Anticipation continues to mount for the reopening of the historic Heights Theater, as construction on the interior of the building has finally begun.
The Leader first broke the news last year that the theater, which first opened its doors in 1929, has been bought by Edwin Cabaniss, the owner of the Kessler Theater in Dallas. The building itself has remained in the hands of local owners Gus and Sharon Kopriva; however the venue will be getting new life under its new proprietor.
According to Cabaniss, the theater is safe from distortion or removal, and is about to assume its rightful position as the cultural heart of the Heights. The venue occupies about 7,000 square feet, and will open this summer as a 300- to 700-seat flexible entertainment facility complete with a historically reconstructed balcony.
This is not Cabaniss’ first rodeo. He identifies himself as a preservationist and owns the old, renovated Kessler Theater in Dallas. The renovation there has been successful at breathing life back into that diamond as well as its surrounding community. As with the Kessler, Cabannis plans to offer live concerts, as well as independent films and community events.
“I understand the role that an old theater like the Heights Theater plays in a community, not only historically, but also in the future,” Cabaniss told The Leader. “Right now, 19th Street largely closes down at night. We operate from about 7 to 11pm. I think we will see the addition of more activity and nightlife to the street when we open.”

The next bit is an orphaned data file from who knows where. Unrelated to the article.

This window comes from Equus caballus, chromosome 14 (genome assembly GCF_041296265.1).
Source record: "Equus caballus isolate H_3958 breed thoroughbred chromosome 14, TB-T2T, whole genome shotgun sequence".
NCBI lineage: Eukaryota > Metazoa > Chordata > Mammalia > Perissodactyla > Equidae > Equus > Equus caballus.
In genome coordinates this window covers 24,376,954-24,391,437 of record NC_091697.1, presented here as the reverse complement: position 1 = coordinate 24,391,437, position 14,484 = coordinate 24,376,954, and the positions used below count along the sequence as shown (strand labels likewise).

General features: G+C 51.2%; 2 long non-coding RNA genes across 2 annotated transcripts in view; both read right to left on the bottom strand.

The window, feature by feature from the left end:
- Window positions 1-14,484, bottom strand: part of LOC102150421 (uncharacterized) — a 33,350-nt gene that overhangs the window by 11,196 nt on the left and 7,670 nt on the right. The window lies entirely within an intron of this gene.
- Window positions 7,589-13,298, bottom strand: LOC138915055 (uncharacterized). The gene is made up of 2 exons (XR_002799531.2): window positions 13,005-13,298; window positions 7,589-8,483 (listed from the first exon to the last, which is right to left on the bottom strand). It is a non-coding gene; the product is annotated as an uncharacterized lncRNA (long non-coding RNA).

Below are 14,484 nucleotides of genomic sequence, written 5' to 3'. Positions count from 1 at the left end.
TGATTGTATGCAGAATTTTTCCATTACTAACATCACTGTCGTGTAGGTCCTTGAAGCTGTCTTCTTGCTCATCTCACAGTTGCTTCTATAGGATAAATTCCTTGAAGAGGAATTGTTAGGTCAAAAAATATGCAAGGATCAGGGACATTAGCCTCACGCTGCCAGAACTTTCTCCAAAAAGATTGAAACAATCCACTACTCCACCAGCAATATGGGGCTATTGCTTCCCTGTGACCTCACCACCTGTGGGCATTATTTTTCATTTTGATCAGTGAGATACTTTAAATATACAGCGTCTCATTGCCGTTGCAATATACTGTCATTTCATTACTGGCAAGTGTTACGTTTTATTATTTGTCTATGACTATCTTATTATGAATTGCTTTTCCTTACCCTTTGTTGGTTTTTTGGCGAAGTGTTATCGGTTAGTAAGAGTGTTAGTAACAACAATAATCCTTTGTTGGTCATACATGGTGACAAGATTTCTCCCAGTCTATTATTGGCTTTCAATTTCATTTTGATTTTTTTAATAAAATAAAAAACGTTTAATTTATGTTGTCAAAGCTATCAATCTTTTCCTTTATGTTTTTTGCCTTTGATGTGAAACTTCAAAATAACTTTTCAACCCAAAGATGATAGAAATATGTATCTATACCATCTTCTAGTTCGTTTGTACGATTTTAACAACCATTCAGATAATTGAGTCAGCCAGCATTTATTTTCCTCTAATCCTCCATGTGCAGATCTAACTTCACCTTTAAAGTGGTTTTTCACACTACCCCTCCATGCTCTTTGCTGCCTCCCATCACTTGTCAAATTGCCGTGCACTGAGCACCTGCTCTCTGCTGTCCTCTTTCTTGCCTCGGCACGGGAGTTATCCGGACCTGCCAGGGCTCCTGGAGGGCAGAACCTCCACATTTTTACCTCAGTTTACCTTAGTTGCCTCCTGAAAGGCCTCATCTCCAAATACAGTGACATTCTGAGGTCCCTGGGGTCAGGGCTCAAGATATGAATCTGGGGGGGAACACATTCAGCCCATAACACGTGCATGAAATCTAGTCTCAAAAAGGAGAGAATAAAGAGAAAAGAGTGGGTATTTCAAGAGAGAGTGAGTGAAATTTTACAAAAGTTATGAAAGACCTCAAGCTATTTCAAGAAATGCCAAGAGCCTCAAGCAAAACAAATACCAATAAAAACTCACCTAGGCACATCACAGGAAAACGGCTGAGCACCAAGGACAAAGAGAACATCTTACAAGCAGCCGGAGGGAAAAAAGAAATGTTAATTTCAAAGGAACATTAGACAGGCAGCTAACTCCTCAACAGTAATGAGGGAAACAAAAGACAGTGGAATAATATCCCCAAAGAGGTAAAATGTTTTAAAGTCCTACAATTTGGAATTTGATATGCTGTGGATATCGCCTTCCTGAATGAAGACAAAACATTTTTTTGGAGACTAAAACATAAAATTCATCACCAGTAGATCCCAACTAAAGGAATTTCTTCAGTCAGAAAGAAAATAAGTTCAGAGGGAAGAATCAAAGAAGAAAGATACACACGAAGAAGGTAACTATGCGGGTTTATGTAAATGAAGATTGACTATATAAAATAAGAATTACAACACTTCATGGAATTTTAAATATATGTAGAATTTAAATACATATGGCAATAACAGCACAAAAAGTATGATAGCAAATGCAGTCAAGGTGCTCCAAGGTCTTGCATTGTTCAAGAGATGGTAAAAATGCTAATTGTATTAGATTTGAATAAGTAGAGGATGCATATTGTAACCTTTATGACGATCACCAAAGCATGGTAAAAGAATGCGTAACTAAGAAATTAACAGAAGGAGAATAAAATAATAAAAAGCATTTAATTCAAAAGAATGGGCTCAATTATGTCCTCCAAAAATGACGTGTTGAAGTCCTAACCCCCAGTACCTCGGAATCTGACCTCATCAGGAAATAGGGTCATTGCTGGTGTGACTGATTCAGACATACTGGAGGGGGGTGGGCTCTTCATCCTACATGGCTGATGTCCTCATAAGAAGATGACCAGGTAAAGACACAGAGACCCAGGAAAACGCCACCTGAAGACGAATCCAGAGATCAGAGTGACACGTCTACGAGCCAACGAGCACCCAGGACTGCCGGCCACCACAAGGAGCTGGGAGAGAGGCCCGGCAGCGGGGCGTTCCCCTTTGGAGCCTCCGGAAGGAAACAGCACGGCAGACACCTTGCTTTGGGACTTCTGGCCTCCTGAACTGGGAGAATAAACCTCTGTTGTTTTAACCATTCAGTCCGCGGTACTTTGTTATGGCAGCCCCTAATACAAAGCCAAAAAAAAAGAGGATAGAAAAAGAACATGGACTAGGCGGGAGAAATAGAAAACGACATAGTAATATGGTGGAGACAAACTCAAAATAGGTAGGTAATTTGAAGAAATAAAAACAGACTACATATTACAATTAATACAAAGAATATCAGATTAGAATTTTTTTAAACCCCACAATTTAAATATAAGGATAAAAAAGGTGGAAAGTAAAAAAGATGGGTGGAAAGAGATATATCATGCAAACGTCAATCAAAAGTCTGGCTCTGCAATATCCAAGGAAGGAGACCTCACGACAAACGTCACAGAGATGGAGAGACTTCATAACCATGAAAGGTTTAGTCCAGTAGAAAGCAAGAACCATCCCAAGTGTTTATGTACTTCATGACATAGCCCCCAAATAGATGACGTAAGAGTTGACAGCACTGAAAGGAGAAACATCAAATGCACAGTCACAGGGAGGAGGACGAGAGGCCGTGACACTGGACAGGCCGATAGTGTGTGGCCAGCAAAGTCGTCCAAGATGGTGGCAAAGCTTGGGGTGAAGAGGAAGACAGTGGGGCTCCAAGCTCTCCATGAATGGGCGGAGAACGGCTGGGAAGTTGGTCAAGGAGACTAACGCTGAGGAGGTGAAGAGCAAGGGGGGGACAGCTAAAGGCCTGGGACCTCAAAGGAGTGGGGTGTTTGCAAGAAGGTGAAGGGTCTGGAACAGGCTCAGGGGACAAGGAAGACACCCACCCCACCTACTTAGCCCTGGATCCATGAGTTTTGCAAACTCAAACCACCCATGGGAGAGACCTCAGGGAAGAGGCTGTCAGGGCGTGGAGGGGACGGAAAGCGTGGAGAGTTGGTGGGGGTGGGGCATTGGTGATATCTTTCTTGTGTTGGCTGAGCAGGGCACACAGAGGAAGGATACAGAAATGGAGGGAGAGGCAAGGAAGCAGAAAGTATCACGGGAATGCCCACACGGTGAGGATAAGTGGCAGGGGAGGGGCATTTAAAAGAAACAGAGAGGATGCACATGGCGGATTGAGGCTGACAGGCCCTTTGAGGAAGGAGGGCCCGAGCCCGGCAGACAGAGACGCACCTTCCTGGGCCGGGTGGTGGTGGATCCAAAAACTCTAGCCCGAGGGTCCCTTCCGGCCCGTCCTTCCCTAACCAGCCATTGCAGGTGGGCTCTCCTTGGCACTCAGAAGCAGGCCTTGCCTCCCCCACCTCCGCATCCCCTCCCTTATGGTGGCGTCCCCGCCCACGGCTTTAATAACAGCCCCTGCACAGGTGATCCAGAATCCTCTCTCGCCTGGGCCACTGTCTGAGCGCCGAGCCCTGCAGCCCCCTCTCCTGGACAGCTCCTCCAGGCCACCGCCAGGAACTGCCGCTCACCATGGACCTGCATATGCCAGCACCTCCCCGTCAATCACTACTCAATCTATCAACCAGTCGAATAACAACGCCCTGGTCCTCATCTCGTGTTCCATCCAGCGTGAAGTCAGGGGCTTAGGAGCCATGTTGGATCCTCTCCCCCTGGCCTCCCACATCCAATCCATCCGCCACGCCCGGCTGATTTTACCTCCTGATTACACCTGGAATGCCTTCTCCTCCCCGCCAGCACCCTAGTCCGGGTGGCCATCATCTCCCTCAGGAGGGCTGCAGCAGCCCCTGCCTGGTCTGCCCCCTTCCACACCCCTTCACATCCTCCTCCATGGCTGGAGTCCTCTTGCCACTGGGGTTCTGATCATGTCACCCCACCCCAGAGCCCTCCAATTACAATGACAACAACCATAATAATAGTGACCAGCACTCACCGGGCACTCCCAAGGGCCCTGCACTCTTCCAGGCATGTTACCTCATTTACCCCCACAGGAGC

Cabaniss, who has a family in Dallas, wisely recruited a “dude on the ground” here. Mark Austin is a Houstonian and a band promoter who knows the music industry very well.
“I have been working with The Kessler for some time, and know what a great track record it has,” Austin said. “These type of theaters offer a unique product and when I discovered Houston was getting a sister club to The Kessler, I was thrilled.”
As an industry professional, Austin is also happy to report that the Heights Theater is a music space designed for listening to music. Drunkenness, and loud talking will not be tolerated.
“I know we all live in our cars here, and its nice to meet up and talk to our friends; however, people who want to talk during our shows will be asked to leave,” Austin explained.
One measure of excitement from local residents has been the theater’s Facebook page which has 3,000 followers.
When will it open? Phase One consisted of jumping through local, and federal hoops, as well as the historical preservation requirements. Now complete, construction of the interior has begun.
“We expect this phase to take four or five months, and to open in early summer” said Cabaniss, “We are taking our time to do everything well. After all, we are not interested in being a part of the Heights for years, but rather, decades.”
While the theater will host national acts, some of whom have not played in Houston due to the lack of a venue, it will also offer local and regional talent.
“I will say I am surprised by how very deep the bench of talent is in the musical community here,” he said. “Houston has wonderful talent at the street level. It’s pretty amazing and we feel really good about it.”